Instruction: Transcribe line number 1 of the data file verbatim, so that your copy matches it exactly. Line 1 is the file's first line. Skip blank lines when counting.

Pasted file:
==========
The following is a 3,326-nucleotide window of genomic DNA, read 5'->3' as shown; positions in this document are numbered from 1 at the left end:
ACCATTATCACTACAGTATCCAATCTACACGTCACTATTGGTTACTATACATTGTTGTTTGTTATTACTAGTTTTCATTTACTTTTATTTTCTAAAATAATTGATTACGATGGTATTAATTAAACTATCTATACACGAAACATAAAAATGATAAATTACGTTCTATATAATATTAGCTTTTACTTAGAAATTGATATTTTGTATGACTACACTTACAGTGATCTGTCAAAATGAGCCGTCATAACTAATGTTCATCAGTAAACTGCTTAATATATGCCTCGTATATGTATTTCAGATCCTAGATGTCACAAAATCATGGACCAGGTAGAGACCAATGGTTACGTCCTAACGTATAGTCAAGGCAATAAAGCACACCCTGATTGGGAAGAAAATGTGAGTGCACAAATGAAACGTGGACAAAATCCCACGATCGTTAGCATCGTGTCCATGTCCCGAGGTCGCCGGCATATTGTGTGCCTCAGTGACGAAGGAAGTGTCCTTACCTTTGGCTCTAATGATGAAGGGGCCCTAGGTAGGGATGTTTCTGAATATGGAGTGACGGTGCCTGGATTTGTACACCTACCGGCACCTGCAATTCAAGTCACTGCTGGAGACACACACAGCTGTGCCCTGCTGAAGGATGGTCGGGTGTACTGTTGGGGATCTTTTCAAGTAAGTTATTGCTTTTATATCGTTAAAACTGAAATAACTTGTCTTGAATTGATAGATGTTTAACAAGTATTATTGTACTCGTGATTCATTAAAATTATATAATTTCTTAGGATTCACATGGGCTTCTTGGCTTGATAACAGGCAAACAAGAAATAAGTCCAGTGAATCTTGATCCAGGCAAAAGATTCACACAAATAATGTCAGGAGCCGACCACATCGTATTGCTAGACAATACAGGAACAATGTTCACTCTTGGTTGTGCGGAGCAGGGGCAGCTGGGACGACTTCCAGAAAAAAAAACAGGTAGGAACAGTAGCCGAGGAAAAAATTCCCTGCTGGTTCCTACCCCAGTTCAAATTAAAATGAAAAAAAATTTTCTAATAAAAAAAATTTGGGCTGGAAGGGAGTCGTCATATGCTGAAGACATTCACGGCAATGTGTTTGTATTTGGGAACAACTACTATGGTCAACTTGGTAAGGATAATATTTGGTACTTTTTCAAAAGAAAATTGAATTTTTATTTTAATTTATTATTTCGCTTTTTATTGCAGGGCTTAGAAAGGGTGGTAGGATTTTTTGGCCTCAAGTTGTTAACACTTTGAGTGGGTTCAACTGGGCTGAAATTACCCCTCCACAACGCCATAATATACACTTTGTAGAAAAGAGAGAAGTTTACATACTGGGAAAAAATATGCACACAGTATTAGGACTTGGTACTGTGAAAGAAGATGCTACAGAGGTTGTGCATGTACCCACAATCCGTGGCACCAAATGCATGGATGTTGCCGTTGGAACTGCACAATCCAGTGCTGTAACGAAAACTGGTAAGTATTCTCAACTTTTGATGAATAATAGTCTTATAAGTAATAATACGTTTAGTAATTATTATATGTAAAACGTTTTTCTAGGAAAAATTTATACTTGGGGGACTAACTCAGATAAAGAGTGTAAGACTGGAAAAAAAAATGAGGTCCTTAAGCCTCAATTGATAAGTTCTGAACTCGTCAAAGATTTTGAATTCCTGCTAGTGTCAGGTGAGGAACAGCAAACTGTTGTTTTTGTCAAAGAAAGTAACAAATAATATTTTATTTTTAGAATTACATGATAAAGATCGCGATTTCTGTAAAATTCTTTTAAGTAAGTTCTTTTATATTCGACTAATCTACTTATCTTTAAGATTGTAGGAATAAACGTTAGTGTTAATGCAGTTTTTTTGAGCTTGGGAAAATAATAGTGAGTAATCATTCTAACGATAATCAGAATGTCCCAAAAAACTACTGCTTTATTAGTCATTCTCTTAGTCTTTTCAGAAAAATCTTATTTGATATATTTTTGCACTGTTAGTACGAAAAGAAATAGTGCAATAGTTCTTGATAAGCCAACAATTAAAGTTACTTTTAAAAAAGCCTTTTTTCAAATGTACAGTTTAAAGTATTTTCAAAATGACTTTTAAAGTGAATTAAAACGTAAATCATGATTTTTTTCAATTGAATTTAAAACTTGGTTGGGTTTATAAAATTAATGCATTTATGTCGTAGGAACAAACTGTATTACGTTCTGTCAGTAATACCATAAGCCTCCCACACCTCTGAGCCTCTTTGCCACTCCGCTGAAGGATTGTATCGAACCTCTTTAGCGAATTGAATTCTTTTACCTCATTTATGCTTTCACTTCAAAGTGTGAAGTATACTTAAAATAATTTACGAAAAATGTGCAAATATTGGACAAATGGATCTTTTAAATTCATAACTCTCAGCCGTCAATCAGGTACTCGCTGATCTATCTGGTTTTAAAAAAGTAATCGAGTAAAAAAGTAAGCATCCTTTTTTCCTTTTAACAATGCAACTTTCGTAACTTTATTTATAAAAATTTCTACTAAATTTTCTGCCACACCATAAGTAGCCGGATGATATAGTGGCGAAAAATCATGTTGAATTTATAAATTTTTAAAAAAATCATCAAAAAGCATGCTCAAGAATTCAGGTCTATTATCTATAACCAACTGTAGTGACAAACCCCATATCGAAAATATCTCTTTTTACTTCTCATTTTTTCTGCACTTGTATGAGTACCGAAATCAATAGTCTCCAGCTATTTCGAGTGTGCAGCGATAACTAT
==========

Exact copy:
The following is a 3,326-nucleotide window of genomic DNA, read 5'->3' as shown; positions in this document are numbered from 1 at the left end: